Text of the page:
Software Engineering Institute | Carnegie Mellon University
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Functional Programming Invades Architecture

  • May 2017
  • By George Fairbanks (Google)
  • Functional programming (FP) has invaded architectures. This talk surveys FP architecture ideas, how they work, and why they are increasingly popular.
  • Publisher: Software Engineering Institute
  • This presentation was created for a conference series or symposium and does not necessarily reflect the positions and views of the Software Engineering Institute.
  • Abstract

    A few decades ago when the first architecture books were being written, today's large-scale web systems were an oddity, but now they are mainstream. Our architecture pattern languages have changed as have our development, deployment, and operating procedures. During this transition, one source of ideas has been the functional programming (FP) community. FP itself mostly happens within a module, and many software architects treat it as an implementation choice, unrelated to architecture. But some ideas from the FP community are helpful in architectural design: statelessness, immutability, and pure functions. They underlie DevOps practices and are at the core of many distributed systems patterns in our architectures. Although functional programming ideas have been around for a long time, conditions are ripe for applying them now. This talk surveys how modern web systems are built with FP patterns, shows how they work, and considers why they are increasingly popular. We will dig into one client-side example and demonstrate how FP ideas can simplify tasks.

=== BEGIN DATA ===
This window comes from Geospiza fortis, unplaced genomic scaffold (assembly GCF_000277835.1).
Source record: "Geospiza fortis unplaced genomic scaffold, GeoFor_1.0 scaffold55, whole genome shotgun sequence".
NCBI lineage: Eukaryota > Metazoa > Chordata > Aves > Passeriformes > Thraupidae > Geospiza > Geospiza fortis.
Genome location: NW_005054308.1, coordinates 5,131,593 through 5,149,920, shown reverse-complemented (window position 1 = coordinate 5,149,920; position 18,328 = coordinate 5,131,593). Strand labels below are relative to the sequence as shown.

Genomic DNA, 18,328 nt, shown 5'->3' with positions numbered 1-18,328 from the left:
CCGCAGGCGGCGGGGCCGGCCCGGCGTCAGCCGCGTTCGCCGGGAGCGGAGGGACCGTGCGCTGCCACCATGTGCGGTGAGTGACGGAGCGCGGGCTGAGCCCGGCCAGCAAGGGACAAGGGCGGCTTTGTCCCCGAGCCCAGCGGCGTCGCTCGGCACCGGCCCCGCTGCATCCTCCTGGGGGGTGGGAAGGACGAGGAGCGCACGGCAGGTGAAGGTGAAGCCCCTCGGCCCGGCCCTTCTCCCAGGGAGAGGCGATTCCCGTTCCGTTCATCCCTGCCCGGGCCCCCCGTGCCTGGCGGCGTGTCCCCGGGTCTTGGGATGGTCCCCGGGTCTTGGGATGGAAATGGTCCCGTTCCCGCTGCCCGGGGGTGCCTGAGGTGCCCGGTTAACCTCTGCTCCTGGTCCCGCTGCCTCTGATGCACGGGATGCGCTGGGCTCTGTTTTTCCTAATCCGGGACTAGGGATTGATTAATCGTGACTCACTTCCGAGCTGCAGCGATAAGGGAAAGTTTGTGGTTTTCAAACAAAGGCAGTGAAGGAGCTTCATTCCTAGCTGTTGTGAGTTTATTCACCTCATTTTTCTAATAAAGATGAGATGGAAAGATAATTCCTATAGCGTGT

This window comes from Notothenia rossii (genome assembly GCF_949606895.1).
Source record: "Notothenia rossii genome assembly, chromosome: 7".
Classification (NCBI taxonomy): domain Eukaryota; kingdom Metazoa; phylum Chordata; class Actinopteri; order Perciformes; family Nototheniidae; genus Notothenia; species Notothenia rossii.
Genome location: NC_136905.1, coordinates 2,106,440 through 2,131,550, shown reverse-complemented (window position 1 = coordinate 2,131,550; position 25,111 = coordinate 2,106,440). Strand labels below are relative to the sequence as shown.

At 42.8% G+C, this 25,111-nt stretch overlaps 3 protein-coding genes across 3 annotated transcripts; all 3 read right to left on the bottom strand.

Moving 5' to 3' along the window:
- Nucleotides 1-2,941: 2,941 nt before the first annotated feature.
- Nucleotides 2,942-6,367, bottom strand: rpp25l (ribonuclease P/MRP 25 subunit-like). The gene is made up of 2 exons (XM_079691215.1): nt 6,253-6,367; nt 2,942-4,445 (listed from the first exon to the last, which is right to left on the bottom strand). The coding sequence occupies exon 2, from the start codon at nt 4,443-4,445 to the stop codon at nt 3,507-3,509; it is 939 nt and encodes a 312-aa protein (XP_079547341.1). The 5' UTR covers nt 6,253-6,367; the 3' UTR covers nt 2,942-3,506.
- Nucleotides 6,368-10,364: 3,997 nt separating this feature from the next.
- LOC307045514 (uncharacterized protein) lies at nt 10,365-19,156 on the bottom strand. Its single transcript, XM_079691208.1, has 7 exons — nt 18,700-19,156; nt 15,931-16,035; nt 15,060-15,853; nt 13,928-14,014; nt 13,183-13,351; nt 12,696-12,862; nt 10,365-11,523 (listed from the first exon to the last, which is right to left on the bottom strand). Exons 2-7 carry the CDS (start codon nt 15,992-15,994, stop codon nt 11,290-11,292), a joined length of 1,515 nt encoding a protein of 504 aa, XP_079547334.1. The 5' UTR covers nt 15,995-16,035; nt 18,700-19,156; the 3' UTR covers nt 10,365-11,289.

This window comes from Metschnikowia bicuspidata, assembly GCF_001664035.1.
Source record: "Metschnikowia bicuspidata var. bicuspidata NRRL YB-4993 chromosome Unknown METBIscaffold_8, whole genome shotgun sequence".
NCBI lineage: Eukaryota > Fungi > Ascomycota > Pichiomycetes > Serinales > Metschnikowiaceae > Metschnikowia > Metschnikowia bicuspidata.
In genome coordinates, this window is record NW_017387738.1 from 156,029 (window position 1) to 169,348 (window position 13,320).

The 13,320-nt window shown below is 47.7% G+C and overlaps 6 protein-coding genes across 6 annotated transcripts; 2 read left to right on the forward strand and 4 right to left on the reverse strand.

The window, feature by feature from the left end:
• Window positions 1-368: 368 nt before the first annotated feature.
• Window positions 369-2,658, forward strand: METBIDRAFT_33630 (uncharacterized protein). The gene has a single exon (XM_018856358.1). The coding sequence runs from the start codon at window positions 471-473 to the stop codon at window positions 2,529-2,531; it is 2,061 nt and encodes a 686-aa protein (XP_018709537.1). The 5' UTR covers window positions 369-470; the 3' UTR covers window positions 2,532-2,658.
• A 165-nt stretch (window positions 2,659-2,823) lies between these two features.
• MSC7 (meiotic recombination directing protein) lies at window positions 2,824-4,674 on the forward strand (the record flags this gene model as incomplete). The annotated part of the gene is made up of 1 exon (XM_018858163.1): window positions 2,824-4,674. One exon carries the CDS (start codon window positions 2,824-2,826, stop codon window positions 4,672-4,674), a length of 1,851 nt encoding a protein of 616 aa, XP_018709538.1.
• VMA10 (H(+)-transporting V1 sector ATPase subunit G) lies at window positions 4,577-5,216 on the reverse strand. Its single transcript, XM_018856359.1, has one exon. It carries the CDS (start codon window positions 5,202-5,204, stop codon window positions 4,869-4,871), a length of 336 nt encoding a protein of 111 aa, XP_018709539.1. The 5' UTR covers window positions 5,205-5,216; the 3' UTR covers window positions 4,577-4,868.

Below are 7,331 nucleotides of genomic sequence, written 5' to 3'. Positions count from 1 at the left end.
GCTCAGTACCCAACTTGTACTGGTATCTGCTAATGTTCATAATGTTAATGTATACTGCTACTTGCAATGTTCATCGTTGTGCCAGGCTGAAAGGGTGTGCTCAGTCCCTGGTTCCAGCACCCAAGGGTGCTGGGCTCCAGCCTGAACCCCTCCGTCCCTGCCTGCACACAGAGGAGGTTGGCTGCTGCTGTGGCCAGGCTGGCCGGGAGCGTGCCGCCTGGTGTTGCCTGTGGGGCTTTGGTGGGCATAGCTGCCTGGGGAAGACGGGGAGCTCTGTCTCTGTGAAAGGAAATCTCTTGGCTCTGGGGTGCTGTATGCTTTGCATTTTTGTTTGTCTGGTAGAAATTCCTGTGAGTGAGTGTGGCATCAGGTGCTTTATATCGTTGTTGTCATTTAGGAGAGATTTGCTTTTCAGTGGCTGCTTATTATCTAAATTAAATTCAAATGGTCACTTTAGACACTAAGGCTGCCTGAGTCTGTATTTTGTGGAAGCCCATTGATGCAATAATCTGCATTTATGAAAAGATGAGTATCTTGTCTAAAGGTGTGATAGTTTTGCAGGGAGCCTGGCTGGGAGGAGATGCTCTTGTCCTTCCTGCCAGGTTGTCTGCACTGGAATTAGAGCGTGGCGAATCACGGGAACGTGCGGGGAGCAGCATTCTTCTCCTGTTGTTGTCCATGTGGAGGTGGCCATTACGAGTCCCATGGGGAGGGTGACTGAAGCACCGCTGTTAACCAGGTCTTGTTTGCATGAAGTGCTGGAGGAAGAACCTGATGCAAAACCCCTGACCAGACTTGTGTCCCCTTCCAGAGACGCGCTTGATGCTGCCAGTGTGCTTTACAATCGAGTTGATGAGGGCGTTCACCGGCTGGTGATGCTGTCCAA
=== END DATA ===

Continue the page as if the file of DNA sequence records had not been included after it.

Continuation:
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Part of a Collection

SATURN 2017 Presentations